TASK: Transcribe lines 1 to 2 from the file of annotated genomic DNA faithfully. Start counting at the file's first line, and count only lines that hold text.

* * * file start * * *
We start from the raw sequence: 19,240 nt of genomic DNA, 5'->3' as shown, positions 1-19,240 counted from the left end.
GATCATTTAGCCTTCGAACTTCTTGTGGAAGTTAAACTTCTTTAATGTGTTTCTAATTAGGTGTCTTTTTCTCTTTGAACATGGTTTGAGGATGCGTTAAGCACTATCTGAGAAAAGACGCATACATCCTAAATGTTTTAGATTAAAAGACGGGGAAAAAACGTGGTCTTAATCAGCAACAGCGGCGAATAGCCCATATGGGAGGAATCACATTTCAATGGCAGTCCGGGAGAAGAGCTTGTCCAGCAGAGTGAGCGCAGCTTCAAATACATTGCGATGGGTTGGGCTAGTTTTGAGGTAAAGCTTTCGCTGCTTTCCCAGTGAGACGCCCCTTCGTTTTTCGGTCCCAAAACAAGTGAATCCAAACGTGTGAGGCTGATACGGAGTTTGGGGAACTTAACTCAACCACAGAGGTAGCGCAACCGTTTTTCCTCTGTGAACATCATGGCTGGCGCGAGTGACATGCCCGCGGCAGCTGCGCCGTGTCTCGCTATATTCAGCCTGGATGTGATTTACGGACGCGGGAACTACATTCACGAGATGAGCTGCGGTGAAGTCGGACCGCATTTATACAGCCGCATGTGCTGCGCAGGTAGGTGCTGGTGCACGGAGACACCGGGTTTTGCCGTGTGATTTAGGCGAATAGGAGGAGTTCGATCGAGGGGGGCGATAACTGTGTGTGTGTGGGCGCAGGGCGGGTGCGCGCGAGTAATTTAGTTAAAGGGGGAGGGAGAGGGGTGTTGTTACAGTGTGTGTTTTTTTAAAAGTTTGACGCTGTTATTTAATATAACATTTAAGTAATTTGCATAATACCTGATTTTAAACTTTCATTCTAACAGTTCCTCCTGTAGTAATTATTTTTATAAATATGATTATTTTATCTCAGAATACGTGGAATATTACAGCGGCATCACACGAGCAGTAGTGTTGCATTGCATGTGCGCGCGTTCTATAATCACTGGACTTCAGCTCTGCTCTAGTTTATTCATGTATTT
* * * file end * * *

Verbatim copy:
We start from the raw sequence: 19,240 nt of genomic DNA, 5'->3' as shown, positions 1-19,240 counted from the left end.
GATCATTTAGCCTTCGAACTTCTTGTGGAAGTTAAACTTCTTTAATGTGTTTCTAATTAGGTGTCTTTTTCTCTTTGAACATGGTTTGAGGATGCGTTAAGCACTATCTGAGAAAAGACGCATACATCCTAAATGTTTTAGATTAAAAGACGGGGAAAAAACGTGGTCTTAATCAGCAACAGCGGCGAATAGCCCATATGGGAGGAATCACATTTCAATGGCAGTCCGGGAGAAGAGCTTGTCCAGCAGAGTGAGCGCAGCTTCAAATACATTGCGATGGGTTGGGCTAGTTTTGAGGTAAAGCTTTCGCTGCTTTCCCAGTGAGACGCCCCTTCGTTTTTCGGTCCCAAAACAAGTGAATCCAAACGTGTGAGGCTGATACGGAGTTTGGGGAACTTAACTCAACCACAGAGGTAGCGCAACCGTTTTTCCTCTGTGAACATCATGGCTGGCGCGAGTGACATGCCCGCGGCAGCTGCGCCGTGTCTCGCTATATTCAGCCTGGATGTGATTTACGGACGCGGGAACTACATTCACGAGATGAGCTGCGGTGAAGTCGGACCGCATTTATACAGCCGCATGTGCTGCGCAGGTAGGTGCTGGTGCACGGAGACACCGGGTTTTGCCGTGTGATTTAGGCGAATAGGAGGAGTTCGATCGAGGGGGGCGATAACTGTGTGTGTGTGGGCGCAGGGCGGGTGCGCGCGAGTAATTTAGTTAAAGGGGGAGGGAGAGGGGTGTTGTTACAGTGTGTGTTTTTTTAAAAGTTTGACGCTGTTATTTAATATAACATTTAAGTAATTTGCATAATACCTGATTTTAAACTTTCATTCTAACAGTTCCTCCTGTAGTAATTATTTTTATAAATATGATTATTTTATCTCAGAATACGTGGAATATTACAGCGGCATCACACGAGCAGTAGTGTTGCATTGCATGTGCGCGCGTTCTATAATCACTGGACTTCAGCTCTGCTCTAGTTTATTCATGTATTT